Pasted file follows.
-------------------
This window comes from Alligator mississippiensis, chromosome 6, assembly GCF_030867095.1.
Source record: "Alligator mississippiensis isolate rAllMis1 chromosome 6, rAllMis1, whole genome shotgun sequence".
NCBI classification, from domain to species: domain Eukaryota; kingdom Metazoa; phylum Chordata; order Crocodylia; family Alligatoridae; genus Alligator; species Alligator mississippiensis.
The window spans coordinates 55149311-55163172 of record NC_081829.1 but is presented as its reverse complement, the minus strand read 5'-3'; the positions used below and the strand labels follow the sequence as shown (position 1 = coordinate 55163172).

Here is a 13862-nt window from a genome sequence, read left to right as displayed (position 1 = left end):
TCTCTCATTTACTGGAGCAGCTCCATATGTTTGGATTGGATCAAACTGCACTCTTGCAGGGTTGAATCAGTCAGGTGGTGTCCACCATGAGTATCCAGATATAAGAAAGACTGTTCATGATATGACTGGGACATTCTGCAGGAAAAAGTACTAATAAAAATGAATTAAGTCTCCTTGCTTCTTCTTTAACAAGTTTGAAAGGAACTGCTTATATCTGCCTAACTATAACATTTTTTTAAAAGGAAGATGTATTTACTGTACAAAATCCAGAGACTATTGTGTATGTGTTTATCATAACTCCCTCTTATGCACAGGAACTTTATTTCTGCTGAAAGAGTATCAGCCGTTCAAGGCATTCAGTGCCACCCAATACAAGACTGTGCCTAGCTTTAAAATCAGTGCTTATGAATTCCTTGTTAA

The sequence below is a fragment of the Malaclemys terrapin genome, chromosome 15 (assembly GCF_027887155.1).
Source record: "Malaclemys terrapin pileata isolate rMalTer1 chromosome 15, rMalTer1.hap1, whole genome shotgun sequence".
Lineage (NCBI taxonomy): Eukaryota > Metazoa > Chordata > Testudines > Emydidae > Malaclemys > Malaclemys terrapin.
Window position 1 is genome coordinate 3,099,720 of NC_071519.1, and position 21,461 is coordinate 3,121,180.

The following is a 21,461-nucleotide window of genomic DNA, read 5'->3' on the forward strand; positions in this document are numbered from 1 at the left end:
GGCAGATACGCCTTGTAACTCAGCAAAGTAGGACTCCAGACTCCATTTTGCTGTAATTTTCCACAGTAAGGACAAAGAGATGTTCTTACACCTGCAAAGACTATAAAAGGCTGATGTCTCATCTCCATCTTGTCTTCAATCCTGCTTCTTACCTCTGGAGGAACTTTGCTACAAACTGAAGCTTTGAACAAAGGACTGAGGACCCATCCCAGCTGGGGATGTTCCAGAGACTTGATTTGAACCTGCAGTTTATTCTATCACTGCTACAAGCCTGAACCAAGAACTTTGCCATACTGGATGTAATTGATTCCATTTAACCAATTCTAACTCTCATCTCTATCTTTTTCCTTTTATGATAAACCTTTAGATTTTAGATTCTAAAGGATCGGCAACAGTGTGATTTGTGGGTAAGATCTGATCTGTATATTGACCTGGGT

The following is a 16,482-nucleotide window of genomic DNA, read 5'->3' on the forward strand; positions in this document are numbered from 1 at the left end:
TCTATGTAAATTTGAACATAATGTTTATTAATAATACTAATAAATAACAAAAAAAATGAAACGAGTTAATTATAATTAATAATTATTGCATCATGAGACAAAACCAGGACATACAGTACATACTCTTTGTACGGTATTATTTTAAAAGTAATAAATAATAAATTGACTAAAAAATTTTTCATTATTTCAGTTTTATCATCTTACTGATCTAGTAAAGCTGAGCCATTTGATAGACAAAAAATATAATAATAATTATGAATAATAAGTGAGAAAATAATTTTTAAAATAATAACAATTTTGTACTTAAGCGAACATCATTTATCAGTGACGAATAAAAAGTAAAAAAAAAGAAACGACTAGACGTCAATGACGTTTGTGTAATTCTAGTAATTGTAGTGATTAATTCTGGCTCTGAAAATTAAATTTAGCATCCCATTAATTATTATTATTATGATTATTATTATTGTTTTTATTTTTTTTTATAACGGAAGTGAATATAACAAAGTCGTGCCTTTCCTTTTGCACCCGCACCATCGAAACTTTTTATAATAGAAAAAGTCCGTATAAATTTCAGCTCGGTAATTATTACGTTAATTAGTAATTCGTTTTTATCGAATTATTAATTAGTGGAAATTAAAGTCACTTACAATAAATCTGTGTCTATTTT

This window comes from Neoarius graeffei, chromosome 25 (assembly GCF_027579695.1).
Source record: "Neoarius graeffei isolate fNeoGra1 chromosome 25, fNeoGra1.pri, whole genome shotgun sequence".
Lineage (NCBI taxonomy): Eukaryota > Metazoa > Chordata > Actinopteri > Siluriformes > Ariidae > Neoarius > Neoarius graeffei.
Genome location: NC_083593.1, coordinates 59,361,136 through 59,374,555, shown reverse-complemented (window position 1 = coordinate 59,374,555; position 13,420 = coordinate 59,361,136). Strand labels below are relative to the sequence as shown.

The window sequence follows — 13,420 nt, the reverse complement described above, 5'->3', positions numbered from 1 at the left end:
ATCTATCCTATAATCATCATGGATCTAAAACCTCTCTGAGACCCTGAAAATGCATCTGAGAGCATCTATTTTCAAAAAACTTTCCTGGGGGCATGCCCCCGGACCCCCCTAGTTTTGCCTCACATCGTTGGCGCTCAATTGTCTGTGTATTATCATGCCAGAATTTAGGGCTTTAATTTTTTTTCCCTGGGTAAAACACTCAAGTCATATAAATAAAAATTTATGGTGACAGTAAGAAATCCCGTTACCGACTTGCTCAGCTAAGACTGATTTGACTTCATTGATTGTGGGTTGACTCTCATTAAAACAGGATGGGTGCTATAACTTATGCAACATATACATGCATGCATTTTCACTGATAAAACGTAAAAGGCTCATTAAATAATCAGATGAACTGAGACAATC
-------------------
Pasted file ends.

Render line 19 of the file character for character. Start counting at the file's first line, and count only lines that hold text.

The window sequence follows — 13,420 nt, the reverse complement described above, 5'->3', positions numbered from 1 at the left end: